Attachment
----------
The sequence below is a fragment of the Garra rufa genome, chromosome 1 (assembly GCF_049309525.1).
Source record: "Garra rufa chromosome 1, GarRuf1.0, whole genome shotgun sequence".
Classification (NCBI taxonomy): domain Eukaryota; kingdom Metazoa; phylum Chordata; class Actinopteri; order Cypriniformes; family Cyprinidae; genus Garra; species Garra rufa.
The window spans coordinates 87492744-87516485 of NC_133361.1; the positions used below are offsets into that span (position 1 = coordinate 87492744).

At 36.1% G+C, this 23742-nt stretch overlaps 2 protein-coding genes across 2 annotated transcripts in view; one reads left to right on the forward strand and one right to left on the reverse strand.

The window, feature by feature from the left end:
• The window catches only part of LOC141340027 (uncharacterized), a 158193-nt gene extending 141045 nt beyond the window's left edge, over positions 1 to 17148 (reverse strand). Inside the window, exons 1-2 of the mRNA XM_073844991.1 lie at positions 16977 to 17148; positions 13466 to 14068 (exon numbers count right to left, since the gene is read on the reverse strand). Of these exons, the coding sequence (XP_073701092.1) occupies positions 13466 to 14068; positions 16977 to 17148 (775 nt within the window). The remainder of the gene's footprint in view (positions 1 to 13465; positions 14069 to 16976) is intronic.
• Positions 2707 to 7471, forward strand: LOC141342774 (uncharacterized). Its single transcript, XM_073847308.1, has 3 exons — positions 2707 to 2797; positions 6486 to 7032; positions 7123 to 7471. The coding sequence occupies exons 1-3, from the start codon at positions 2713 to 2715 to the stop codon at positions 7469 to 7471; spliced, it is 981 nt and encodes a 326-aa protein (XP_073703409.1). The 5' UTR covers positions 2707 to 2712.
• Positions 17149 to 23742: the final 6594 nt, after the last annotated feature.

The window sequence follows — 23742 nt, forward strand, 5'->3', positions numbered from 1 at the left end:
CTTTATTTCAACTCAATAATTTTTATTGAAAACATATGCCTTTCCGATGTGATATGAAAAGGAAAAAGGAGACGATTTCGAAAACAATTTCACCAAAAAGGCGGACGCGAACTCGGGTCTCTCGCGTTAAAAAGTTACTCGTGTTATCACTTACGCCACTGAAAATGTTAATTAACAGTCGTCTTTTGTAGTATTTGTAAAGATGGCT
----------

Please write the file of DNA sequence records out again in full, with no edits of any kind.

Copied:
The sequence below is a fragment of the Garra rufa genome, chromosome 1 (assembly GCF_049309525.1).
Source record: "Garra rufa chromosome 1, GarRuf1.0, whole genome shotgun sequence".
Classification (NCBI taxonomy): domain Eukaryota; kingdom Metazoa; phylum Chordata; class Actinopteri; order Cypriniformes; family Cyprinidae; genus Garra; species Garra rufa.
The window spans coordinates 87492744-87516485 of NC_133361.1; the positions used below are offsets into that span (position 1 = coordinate 87492744).

At 36.1% G+C, this 23742-nt stretch overlaps 2 protein-coding genes across 2 annotated transcripts in view; one reads left to right on the forward strand and one right to left on the reverse strand.

The window, feature by feature from the left end:
• The window catches only part of LOC141340027 (uncharacterized), a 158193-nt gene extending 141045 nt beyond the window's left edge, over positions 1 to 17148 (reverse strand). Inside the window, exons 1-2 of the mRNA XM_073844991.1 lie at positions 16977 to 17148; positions 13466 to 14068 (exon numbers count right to left, since the gene is read on the reverse strand). Of these exons, the coding sequence (XP_073701092.1) occupies positions 13466 to 14068; positions 16977 to 17148 (775 nt within the window). The remainder of the gene's footprint in view (positions 1 to 13465; positions 14069 to 16976) is intronic.
• Positions 2707 to 7471, forward strand: LOC141342774 (uncharacterized). Its single transcript, XM_073847308.1, has 3 exons — positions 2707 to 2797; positions 6486 to 7032; positions 7123 to 7471. The coding sequence occupies exons 1-3, from the start codon at positions 2713 to 2715 to the stop codon at positions 7469 to 7471; spliced, it is 981 nt and encodes a 326-aa protein (XP_073703409.1). The 5' UTR covers positions 2707 to 2712.
• Positions 17149 to 23742: the final 6594 nt, after the last annotated feature.

The window sequence follows — 23742 nt, forward strand, 5'->3', positions numbered from 1 at the left end:
CTTTATTTCAACTCAATAATTTTTATTGAAAACATATGCCTTTCCGATGTGATATGAAAAGGAAAAAGGAGACGATTTCGAAAACAATTTCACCAAAAAGGCGGACGCGAACTCGGGTCTCTCGCGTTAAAAAGTTACTCGTGTTATCACTTACGCCACTGAAAATGTTAATTAACAGTCGTCTTTTGTAGTATTTGTAAAGATGGCT